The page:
Switching from the payroll tax to the VAT would address both conservative and liberal tax policy preferences.

Switching from the payroll tax to the VAT would address both conservative and liberal tax policy preferences. As the Tax Policy Center notes, the change would actually make the tax system more progressive. The current payroll tax is regressive, meaning that people with lower incomes tend to pay a higher effective tax rate than people with higher incomes. On the other hand, the value-added tax is much closer to proportional than the payroll tax, meaning that each income group pays closer to the same effective tax rate.

For Republicans, such a change would fit conservative economic ideas about the long-run causes of economic growth. A value-added tax has a much broader base than the payroll tax, and therefore would allow for much lower marginal tax rates, and lower marginal tax rates mean smaller disincentives to economic activity. According to the Tax Foundation's analysis of a value-added tax, the VAT would be a more economically efficient revenue source than most other taxes currently in the tax code.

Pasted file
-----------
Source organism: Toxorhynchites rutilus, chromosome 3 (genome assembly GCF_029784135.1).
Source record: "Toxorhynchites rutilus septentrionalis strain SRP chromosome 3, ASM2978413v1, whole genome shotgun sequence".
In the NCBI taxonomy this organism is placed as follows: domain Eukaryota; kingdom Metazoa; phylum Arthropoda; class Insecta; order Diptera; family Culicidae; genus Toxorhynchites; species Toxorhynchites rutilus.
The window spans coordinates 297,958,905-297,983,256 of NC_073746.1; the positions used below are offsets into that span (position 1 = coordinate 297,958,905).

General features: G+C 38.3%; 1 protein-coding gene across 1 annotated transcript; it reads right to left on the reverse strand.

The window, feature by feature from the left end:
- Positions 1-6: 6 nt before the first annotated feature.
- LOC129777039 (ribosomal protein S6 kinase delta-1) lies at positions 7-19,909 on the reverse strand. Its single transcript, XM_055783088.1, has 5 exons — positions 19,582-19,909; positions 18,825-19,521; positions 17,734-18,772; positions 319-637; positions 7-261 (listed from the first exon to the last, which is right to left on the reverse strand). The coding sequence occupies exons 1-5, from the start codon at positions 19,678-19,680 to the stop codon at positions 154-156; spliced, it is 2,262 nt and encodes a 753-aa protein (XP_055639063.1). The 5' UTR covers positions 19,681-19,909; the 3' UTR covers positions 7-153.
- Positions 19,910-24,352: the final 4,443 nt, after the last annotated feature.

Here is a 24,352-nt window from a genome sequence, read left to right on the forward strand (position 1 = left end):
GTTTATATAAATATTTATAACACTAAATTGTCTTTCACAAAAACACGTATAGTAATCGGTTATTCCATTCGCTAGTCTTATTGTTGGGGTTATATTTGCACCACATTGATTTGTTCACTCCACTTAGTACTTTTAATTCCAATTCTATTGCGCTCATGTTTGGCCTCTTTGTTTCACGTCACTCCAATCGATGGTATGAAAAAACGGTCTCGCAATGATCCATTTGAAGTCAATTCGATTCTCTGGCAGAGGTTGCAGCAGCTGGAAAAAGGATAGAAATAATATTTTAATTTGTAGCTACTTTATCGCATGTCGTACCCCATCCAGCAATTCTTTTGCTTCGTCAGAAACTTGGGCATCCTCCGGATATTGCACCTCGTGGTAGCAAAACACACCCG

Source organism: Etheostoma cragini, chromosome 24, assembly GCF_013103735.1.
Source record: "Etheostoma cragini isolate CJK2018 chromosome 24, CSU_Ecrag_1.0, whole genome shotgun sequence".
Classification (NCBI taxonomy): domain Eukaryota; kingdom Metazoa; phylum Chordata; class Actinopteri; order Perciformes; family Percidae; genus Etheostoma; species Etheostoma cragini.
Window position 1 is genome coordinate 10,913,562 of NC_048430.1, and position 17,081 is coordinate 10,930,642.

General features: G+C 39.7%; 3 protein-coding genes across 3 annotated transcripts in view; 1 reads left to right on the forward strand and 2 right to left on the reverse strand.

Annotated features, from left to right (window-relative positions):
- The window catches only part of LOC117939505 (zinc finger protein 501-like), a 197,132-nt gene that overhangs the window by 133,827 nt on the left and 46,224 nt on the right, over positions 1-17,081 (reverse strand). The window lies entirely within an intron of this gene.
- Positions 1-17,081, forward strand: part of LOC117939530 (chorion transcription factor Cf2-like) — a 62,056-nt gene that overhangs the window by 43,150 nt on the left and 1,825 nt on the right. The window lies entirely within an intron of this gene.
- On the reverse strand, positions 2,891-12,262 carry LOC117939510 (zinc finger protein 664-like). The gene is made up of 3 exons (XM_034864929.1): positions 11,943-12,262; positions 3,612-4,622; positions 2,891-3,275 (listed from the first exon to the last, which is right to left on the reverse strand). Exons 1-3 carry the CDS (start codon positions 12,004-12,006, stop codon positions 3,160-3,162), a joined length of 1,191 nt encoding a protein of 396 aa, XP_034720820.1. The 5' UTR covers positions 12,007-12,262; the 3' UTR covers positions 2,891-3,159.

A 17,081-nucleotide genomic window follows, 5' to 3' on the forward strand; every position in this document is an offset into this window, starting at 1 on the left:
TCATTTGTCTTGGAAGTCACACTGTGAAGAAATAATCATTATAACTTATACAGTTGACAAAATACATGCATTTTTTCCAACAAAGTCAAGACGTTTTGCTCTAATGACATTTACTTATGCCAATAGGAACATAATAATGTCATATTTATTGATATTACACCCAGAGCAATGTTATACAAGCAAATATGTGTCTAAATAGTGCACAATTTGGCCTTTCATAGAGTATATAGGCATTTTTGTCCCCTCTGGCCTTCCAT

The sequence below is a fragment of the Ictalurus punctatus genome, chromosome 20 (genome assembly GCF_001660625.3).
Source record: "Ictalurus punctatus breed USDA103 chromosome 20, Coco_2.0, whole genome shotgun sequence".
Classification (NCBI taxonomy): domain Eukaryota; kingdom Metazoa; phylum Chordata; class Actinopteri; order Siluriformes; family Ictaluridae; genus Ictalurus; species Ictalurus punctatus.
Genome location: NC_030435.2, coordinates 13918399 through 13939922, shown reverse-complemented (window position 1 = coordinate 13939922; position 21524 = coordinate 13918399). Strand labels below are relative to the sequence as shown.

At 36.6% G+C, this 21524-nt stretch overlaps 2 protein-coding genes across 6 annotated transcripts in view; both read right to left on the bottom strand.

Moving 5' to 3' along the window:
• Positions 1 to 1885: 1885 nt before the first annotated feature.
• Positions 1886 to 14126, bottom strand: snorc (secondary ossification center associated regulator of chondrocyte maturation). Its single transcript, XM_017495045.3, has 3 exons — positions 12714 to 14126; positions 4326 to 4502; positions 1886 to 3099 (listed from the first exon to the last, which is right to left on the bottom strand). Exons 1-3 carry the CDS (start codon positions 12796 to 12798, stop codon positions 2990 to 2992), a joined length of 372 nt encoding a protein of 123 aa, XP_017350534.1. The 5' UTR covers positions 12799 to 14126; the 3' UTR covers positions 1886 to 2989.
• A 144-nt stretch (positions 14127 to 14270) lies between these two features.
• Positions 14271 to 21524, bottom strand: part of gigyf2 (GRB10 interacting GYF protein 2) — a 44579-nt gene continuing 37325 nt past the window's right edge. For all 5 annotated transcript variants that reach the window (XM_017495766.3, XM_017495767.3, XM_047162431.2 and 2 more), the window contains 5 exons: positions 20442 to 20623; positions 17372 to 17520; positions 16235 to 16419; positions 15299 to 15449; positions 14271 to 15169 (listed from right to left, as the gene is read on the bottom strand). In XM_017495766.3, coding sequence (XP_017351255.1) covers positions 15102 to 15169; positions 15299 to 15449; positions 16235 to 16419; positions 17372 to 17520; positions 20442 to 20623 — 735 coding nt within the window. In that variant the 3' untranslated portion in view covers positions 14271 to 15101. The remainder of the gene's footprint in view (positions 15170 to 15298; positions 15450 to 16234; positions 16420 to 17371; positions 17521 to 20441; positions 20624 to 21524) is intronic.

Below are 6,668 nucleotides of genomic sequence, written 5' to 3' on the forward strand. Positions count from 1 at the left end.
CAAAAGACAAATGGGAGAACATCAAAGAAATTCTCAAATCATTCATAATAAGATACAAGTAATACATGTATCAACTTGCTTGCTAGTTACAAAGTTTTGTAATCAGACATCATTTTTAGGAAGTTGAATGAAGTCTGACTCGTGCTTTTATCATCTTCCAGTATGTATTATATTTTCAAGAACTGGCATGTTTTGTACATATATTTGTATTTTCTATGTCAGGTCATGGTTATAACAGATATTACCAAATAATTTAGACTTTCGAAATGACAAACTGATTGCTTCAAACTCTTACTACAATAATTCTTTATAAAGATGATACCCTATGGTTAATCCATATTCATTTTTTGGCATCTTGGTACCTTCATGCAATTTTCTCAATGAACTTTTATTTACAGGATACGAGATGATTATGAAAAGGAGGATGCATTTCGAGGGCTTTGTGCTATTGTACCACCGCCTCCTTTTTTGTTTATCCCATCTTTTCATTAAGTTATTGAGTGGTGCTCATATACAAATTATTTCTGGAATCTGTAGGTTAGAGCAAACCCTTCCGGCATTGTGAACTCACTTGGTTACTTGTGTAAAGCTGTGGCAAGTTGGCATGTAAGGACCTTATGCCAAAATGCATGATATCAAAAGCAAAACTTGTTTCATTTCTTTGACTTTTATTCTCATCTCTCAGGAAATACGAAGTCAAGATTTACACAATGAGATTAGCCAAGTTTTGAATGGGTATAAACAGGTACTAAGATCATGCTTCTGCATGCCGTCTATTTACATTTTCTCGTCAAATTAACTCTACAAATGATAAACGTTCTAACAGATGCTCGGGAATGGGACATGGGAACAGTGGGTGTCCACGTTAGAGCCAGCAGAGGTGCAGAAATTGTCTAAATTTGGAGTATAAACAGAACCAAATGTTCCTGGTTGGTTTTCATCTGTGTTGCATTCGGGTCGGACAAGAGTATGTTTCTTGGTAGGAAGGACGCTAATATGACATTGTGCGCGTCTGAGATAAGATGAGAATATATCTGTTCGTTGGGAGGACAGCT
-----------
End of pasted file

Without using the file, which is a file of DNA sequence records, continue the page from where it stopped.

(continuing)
Not only would replacing part or all of the payroll tax provide an immediate benefit to millennial taxpayers, it would also open the door for the much-needed entitlement reforms that have been so politically elusive. Furthermore, it would make the tax code both more pro-growth and less regressive. In order to even begin to address the entitlement crisis, win millennial support and stimulate the economy in a fiscally responsible manner, Republicans must propose moving from the payroll tax to the VAT.

Alex Muresianu is a Young Voices Advocate. His writing has appeared in Townhall and The Federalist. He is a federal policy intern at the Tax Foundation. Opinions expressed here are his only and not the views of the Tax Foundation. He can be found on Twitter @ahardtospell.

Glenn was joined by Alanna Sarabia from "Good Morning Texas" at Mercury Studios on Thursday for an exclusive look at Mercury Museum's new "Rights & Responsibilities" exhibit. Open through Father's Day, the temporary museum features artifacts from pop culture, America's founding, World Ward II and more, focusing on the rights and responsibilities America's citizens.